No, nothing is wrong with that, nothing at all. One can find many examples of accomplished people who lived in despair: Howard Hughes, once one of the world's richest, handsomest men, died a bitter and paranoid recluse. Marilyn Monroe, famous for her acting and reknowned for her beauty, died of suicide.

It is not important what one accomplishes, but that one chooses goals that really yield satisfaction. A life spent struggling unsuccessfully to climb out of poverty will be filled with disappointment. Might one not be better off learning to make do with what one has, partaking of the many simple pleasures that come for free? But one must work to find such satisfaction: a simple life filled only with passive boredom won't be any better.

Timothy Miller also wrote in How To Want What You Have of "the grandeur of everyday existence". That might not make sense to you, but I can attest to its truth. While I have often despaired, many too have been the times I have been joyful or profoundly at peace because of some simple, everyday occurence like a misty sunrise or a walk with my dogs.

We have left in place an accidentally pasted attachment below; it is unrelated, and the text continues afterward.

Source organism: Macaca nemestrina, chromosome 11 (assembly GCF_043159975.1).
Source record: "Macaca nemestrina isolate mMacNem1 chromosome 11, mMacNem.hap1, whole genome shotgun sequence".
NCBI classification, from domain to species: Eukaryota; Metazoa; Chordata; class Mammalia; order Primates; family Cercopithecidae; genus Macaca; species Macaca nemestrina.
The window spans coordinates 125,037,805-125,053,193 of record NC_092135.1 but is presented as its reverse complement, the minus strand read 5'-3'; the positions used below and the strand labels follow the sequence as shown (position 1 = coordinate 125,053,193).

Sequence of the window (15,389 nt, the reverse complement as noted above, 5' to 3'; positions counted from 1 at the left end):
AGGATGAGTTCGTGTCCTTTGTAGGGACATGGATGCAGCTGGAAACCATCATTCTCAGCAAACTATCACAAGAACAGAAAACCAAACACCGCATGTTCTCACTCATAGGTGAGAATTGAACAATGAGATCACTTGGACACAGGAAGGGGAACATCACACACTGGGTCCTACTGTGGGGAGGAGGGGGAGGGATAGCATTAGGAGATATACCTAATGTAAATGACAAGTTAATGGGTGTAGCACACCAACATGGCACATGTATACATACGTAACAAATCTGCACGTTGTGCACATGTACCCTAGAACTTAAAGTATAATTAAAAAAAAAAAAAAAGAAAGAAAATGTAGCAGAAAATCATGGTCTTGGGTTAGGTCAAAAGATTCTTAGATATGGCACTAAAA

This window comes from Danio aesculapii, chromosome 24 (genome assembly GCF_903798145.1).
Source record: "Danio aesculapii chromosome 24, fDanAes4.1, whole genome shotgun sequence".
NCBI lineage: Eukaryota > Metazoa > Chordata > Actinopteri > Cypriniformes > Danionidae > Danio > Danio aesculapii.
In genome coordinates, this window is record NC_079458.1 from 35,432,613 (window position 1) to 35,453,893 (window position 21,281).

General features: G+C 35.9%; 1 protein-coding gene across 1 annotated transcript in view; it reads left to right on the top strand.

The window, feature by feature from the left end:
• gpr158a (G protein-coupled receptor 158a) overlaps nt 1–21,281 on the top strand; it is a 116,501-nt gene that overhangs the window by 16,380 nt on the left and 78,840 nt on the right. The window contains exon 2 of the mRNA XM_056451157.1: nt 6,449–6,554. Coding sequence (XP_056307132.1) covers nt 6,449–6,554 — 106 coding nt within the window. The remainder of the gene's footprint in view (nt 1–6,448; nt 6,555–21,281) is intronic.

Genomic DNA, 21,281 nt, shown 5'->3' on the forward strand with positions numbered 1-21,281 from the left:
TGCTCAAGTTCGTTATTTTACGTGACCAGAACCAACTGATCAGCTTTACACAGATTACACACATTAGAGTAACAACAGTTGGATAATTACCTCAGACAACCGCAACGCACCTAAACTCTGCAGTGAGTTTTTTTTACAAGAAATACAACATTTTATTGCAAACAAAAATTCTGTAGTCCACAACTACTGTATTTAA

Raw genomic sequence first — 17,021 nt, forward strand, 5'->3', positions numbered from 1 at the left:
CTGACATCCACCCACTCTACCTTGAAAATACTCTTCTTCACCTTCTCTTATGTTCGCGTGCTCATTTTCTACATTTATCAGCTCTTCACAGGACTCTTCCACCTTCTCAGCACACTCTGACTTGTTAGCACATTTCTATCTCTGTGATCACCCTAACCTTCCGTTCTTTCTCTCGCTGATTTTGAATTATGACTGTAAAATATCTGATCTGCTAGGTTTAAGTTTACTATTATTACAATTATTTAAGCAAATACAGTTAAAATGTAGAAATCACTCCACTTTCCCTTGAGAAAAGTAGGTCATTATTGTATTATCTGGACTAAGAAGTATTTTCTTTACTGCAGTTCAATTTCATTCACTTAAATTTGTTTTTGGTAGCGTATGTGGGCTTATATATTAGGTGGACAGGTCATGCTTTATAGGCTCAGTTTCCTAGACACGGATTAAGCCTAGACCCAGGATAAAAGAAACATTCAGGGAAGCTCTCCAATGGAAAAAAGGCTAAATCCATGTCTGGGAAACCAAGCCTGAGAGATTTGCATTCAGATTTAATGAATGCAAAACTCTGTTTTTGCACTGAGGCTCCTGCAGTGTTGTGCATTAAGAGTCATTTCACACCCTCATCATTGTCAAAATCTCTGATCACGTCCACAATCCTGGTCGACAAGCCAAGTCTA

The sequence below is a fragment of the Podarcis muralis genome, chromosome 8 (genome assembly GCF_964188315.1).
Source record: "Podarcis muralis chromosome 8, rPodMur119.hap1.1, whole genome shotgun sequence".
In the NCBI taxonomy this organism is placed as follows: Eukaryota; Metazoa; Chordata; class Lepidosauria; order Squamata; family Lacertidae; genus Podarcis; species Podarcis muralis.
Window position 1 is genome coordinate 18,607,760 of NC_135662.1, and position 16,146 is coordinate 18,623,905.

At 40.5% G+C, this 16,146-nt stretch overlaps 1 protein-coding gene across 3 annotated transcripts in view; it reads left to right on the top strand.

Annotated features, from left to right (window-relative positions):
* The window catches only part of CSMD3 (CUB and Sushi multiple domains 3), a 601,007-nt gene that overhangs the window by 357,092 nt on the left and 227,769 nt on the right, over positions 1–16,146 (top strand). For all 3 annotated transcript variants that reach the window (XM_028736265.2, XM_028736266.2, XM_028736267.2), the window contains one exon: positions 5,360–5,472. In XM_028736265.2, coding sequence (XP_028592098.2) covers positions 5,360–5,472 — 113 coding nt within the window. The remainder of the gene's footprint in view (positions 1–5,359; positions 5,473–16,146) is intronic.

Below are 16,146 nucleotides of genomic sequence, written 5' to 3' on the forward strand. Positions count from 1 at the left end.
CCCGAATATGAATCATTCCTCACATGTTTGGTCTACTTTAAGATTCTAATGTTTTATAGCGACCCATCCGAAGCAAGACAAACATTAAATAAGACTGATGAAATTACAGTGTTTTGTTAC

Those who think themselves lucky to make their mark early in life, but don't appreciate everyday existence's grandeur, may be bitterly disappointed when they spend their remaining years never again experiencing the glory of their youth. One is fortunate to accomplish even one really positive thing in life; if you are not then able to find satisfaction in some other way, you might find your life filled with little but despair.

Esprit de Corps


Despite the horrors they endured, it is common for old soldiers to describe their war years as the very best years of their lives, even sometimes, to describe combat that way. What could ever make one more acutely aware than to hear bullets whizzing by one's ears? What could ever make one more proud than to risk one's life by struggling with one's comrades, and win?

I was once a suicide hotline volunteer. I want to tell you about an old man who called one night. I can't tell you much, as I am sworn to maintain his confidentiality, but I will tell you some. I will call him "Joe".

Joe was a war hero. I won't tell you what war, or just what he did to become a hero. All I will say is that Joe snuck alone behind enemy lines, where he was in great peril for his life and no one could have helped him had he got in trouble. He carried out his mission successfully and returned completely unharmed.